One of the long running narratives about our Grand Old Convention is that it doesn’t take much to become a Southern Baptist Church.
That’s a false narrative. Here’s what it takes:
Local SBC associations have extensive and detailed requirements and processes for churches to join. Here is the web page for my local association in Georgia. There are 1,116 SBC associations. I can offer anecdotal reports for the handful of associations in which I have participated. There are committees involved, examinations of doctrine and practices, a waiting period, and a formal vote for acceptance at the association’s annual meeting.
SBC state conventions, and there are currently 41 of these, have essentially the same requirements. Here is the web page for my state convention here in Georgia. The great majority of churches affiliate through the local association but bypassing the association is possible. In those cases, a process is involved that covers the same grounds just not by committee.
The national SBC handles affiliation mostly through state conventions. Very, very few churches have joined the national SBC in the past couple of decades directly, that is, bypassing any state convention. I’m informed that the number is around one per year. Quite rare. Here is the SBC EC’s site.
Here is the EC’s listing of “Church affirmations” required to join:
A few comments on the national SBC’s “affirmations”:
- Contributions are required but not Cooperative Program contributions. A church can send direct to the EC, or the national entities. Naturally, the EC promotes the CP, thus the heading “Cooperative Program.”
- A church does not have to formally affirm the Baptist Faith and Message 2000 but they must demonstrate a faith and practice that is “closely identifie[d]” with the BFM2K. No church I pastored formally affirmed the BFM2K although I wouldn’t object to it.
- The affirmation of the SBC’s mission and method of cooperation is rather vague to me. I suppose I would know it if I saw the lack of the same. The only item mentioned in the SBC constitution is the regular filing of the annual report, an action that a growing number of churches already SBC are foregoing. Churches that fail to maintain these affirmations and actions are a separate problem in the SBC.
- Because of autonomy, there is no routine audit of churches. A wayward congregation has to do something untoward to get noticed, I suppose.
- The church has to obtain a church ID before they are put in the SBCnet database. LifeWay assigns these, I think.
- Again, a church doesn’t have to be a member of a state convention or association to join the SBC, but almost all are. Autonomy. Autonomy. Autonomy.
- I’m told that the fact that the EC now has a web portal for new churches has increased the interest in joining the national SBC and bypassing the state conventions. This may deserve its own discussion.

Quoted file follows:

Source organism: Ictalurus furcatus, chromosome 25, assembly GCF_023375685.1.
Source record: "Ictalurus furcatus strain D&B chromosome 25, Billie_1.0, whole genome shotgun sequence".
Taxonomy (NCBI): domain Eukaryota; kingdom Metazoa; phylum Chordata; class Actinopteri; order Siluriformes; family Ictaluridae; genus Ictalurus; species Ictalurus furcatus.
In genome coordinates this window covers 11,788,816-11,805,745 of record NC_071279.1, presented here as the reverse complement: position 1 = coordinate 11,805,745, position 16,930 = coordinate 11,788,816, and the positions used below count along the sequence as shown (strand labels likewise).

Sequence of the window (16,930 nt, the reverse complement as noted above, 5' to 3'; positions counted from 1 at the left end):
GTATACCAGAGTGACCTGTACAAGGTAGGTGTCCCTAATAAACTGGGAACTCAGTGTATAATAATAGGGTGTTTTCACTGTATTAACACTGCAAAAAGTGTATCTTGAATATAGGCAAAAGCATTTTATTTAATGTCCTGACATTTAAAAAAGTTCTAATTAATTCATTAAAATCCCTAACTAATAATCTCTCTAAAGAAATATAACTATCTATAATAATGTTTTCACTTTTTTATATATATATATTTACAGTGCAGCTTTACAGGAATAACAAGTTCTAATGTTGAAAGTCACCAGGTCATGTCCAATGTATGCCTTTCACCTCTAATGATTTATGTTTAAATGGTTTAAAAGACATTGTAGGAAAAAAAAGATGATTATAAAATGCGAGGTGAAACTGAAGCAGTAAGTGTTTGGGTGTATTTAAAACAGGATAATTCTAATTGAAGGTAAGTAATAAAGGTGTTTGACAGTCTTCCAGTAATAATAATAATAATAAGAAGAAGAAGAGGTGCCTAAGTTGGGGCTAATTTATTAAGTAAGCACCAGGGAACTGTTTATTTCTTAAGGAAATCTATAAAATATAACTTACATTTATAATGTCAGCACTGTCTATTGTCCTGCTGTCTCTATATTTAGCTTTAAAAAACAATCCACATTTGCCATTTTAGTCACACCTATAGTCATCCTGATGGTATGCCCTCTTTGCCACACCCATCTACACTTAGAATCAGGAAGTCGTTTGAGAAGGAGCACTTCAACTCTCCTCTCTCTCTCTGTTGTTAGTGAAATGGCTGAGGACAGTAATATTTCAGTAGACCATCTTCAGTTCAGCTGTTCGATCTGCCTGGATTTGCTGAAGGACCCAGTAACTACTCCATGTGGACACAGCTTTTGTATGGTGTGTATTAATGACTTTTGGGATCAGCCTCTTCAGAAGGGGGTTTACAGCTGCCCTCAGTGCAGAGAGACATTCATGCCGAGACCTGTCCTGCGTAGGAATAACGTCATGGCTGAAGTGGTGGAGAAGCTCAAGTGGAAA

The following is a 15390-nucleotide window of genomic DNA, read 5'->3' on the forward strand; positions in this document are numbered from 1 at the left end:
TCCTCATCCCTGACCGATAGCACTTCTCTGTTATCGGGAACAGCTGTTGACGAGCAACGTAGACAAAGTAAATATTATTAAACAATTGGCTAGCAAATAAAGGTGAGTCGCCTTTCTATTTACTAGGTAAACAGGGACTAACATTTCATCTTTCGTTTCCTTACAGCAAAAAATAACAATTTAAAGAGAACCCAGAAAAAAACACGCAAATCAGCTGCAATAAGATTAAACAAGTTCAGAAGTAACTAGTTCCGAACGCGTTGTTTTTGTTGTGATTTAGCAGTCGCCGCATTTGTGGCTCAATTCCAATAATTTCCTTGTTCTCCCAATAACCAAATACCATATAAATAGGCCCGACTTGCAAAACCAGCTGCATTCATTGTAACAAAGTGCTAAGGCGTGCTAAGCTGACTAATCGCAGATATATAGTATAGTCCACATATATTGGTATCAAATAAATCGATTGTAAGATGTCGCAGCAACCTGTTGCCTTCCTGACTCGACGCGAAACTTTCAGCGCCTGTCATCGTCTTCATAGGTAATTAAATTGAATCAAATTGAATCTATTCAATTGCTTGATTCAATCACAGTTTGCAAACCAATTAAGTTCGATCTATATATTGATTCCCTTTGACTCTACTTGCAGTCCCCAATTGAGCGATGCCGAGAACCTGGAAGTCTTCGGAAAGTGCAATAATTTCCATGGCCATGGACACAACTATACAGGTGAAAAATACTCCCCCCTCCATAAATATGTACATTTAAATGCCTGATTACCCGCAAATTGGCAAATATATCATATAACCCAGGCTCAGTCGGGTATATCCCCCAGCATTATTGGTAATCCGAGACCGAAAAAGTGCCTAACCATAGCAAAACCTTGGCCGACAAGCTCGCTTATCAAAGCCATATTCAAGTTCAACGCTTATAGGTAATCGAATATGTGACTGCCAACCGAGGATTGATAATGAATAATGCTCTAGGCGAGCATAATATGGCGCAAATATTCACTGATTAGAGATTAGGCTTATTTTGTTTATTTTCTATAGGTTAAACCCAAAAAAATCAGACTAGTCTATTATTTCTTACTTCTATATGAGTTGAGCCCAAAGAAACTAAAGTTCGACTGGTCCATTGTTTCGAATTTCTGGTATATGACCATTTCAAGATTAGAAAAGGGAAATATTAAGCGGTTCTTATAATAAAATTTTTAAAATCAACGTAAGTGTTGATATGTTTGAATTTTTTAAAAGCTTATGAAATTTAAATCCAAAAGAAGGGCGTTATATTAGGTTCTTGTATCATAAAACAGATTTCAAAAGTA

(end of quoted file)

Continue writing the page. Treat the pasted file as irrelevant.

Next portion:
- At no level is membership, affiliation achieved by merely sending a check.
- For the record, it’s a big deal to affirm doctrinal convictions. What would be greater than that for a church?
My view is that these (association, state, national) are about right – not too hard, not too easy. The churches I pastored were an average of about 150 years old. One was established prior to the SBC’s creation in 1845 or its predecessor, the Triennial Convention (1814).
I never considered joining the SBC because my churches have always been SBC. I kept it that way and once was told that I “saved the church” from leaving the SBC. I don’t know what credit there is for that but I did what I could and was unapologetic about it.
I’ll close this with my appreciation for local, state, and national SBC personnel who try their best to handle membership matters. It is becoming a more difficult job, I think.
The subtitle to this came out of a recent discussion and would be, “Could a sneaky Lutheran church join the national SBC?”
The answer: Only if affirmed what they didn’t really affirm, since we differ on several important doctrines and practices. Same for Methodists, Presbys, and others. Not that I have anything against Lutherans. My old rock and gem club meets in a Lutheran church. I’d go. Sit. Listen. And go home. Sort of like a Baptist church.
A valid criticism of autonomy is that local churches may be lax in their practices, since there are only very loose requirements for affiliation. A church may ordain a ham sandwich. Revocation of ordination credentials is almost unheard of, a scandal in itself I think. But no one can tell a church what to do about a scandalous dude they ordained years ago. There is no such thing as an approved, certified, qualified SBC minister. No seminary degree is required. No doctrinal exam is required.